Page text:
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Shutdown strains already-stressed Native American health system

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Shutdown strains already-stressed Native American health system

Native American tribes rely heavily on federal assistance for basic services such as health care, so the shutdown is hitting them harder than others. Tribal members say they can't get referrals for specialty care from the Indian Health Service if their conditions aren't life-threatening. Meanwhile, the Trump administration has created a workaround so that food stamp beneficiaries won't be cut off from aid this month.

The Associated Press: Shutdown Puts Strain On Hundreds Of Native American Tribes 

Fallout from the federal government shutdown is hurting Native Americans as dwindling funds hamper access to health care and other services. The pain is especially deep in tribal communities with high rates of poverty and unemployment, where one person often supports an extended family. The effects were being felt far and wide. (Fonseca, 1/12)

WBUR: On The Navajo Nation, 5,000 Workers Dependent On A Federal Paycheck 

With the partial federal government shutdown dragging on, Navajo Nation President Russell Begaye says Congress should exempt tribes from feeling the effects. Historically, treaties with the U.S. government have guaranteed the Navajo and many other tribes federal financial assistance for health, education and economic development. So the shutdown is having an outsized impact. (Morales, 1/12)

Politico: Billions In Food Stamp Payments To Come Early Because Of Shutdown 

After raising alarm that the food-stamp program could run out of funding for February, the Trump administration announced this week that it had come up with a way to bankroll more than $4.8 billion in benefits next month — with just one catch: Benefits for the nearly 39 million people enrolled in the program must be paid out by Jan. 20, weeks earlier than usual. (Bottemiller Evich, 1/11)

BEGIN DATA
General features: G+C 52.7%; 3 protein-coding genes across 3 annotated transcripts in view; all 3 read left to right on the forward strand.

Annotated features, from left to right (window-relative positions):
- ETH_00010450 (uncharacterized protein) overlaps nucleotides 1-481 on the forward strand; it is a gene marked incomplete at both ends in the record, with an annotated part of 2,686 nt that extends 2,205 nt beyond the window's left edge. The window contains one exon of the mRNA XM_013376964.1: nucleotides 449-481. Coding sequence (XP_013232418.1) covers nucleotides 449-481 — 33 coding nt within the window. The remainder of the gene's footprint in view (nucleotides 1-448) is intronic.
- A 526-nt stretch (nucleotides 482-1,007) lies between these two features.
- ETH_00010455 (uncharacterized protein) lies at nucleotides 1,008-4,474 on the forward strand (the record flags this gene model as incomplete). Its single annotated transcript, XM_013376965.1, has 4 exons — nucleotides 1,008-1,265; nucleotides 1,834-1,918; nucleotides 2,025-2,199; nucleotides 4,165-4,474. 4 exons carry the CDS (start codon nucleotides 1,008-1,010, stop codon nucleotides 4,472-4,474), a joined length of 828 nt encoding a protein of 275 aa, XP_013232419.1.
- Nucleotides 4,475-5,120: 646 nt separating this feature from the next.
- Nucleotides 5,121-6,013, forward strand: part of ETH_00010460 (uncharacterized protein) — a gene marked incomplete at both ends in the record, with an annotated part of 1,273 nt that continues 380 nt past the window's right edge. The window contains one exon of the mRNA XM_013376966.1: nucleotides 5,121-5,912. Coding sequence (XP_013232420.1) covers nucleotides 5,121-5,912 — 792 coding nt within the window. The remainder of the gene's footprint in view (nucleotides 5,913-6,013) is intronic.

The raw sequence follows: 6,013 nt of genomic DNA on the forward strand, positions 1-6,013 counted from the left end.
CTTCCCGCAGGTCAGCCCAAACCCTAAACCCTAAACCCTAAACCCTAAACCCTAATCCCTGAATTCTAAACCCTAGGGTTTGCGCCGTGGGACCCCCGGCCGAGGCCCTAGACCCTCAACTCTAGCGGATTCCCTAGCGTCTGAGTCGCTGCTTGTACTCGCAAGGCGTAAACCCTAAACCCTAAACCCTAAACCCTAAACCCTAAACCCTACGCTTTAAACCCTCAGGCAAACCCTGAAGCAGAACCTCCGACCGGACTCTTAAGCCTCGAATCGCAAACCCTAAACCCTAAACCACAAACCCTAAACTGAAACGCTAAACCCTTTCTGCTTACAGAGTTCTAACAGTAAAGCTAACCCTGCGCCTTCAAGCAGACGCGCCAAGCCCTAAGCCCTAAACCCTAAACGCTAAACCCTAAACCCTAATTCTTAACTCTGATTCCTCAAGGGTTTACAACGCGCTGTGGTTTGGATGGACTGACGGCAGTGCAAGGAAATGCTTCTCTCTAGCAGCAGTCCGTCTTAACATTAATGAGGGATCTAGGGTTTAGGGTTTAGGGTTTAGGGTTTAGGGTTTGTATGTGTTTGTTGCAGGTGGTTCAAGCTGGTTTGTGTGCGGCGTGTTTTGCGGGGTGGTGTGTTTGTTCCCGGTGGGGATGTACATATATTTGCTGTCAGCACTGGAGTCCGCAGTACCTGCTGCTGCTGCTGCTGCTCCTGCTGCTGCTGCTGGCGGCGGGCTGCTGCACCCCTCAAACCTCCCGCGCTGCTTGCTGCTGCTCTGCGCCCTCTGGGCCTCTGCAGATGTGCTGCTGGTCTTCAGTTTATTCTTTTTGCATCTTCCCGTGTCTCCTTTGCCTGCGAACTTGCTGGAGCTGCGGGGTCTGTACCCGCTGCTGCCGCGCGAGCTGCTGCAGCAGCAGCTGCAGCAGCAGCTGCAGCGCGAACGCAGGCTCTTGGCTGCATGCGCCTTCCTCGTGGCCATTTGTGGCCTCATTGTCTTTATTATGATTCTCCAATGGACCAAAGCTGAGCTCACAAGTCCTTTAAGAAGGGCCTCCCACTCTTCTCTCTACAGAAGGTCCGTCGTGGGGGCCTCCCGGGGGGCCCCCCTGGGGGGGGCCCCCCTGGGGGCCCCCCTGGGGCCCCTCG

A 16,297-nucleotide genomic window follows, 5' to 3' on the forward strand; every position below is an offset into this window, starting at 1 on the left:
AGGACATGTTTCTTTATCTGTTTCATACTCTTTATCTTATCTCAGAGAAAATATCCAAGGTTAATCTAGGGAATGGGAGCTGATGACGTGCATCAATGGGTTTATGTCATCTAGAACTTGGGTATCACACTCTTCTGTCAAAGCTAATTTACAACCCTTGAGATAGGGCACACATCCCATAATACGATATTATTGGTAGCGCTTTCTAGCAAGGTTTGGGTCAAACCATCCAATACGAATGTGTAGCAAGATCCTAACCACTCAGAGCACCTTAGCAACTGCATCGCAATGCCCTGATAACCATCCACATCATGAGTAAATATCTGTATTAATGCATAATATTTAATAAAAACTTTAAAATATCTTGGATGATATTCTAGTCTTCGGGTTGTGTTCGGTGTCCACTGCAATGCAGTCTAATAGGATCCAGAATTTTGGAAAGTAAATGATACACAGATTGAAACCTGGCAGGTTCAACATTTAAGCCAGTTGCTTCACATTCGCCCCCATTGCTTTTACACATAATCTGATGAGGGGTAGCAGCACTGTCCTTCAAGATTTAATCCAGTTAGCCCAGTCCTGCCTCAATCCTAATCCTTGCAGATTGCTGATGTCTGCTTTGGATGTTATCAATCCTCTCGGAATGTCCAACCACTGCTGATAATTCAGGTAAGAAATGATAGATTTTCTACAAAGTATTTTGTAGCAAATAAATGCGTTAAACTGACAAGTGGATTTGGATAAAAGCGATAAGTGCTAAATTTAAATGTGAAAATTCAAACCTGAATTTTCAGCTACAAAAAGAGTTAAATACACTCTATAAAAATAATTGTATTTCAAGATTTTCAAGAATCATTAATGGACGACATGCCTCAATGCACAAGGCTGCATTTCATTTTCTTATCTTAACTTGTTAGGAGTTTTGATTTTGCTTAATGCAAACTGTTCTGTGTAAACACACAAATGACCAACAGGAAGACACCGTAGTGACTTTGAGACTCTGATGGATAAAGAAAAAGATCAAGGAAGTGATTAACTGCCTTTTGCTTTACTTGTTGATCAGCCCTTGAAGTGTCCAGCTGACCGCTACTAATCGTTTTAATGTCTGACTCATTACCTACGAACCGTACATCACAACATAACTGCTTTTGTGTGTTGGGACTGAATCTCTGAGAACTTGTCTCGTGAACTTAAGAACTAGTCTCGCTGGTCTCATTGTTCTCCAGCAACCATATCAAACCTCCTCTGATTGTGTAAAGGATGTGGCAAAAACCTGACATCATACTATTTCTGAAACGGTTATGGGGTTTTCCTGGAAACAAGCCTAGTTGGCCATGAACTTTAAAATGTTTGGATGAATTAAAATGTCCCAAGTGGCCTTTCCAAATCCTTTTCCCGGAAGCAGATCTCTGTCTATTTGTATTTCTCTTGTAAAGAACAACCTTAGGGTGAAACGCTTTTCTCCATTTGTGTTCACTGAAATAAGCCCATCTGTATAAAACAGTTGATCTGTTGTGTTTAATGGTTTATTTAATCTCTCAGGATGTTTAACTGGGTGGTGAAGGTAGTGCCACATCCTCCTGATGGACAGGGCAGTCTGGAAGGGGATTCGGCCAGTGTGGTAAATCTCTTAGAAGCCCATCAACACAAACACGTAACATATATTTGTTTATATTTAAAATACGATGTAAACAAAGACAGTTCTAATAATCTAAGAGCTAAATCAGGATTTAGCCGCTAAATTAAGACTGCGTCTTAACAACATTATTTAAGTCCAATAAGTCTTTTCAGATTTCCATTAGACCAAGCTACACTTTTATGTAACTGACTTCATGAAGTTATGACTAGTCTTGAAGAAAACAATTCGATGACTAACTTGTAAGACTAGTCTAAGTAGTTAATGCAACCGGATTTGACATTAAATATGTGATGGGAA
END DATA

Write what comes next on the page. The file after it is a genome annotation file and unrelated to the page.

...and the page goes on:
Boston Globe: Food Banks To Discuss How To Respond To Federal Government Shutdown 

The Department of Agriculture said in a Jan. 8 statement that food service programs, including its Supplemental Nutrition Assistance Program, or SNAP, were fully funded for this month and for February. But as the shutdown, which began Dec. 22, drags on, local officials are concerned that if funding is not restored, people who rely on SNAP will increasingly turn to food banks, which get food from the federal agency. (Hilliard, 1/14)

And in other news from the longest shutdown in U.S. history —

NPR: Child Care: 1 More Way Some Federal Workers Struggle During Shutdown 

At 10 o'clock in the morning, Austin Lanham should be working at NASA's Goddard Space Flight Center routing satellite communication. But with the partial federal government shutdown, he's not working, deadlines are slipping, he's not getting paid and the preschool his two sons go to is shut down because it's on NASA's property. "Now I'm just a full-time stay at home dad," he says. That's the case with many federal child care centers in the Washington D.C. region and with some around the country. (Madden, 1/14)

CQ: Health Law Appeal Paused As Shutdown Affects Federal Courts 

The partial government shutdown halted a major challenge to the 2010 health care law among other civil litigation on Friday, as Justice Department lawyers sought the same in a challenge from three Senate Democrats to the appointment of Matthew Whitaker as acting attorney general. The U.S. Court of Appeals for the 5th Circuit issued a two-page order granting the Trump administration’s request to halt the 2010 health care law case “in light of lapse of appropriations.” (Ruger, 1/11)

The Wall Street Journal: Shutdown Breaks Record For Longest In Modern History 

The partial government shutdown became the longest in modern U.S. history on Sunday as the impasse over funding for a wall along the U.S.-Mexico border stretched into its 23rd day. (Peterson, Bender and Ballhaus, 1/13)

The Washington Post: Americans Blame Trump And GOP Much More Than Democrats For Shutdown, Post-ABC Poll Finds 

By a wide margin, more Americans blame President Trump and Republicans in Congress than congressional Democrats for the now record-breaking government shutdown, and most reject the president’s assertion that there is an illegal-immigration crisis on the southern border, according to a Washington Post-ABC News poll. (Clement and Balz, 1/13)

Kaiser Health News is an editorially independent news service. It is a program of the Kaiser Family Foundation, a nonpartisan health-care-policy research organization unaffiliated with Kaiser Permanente.

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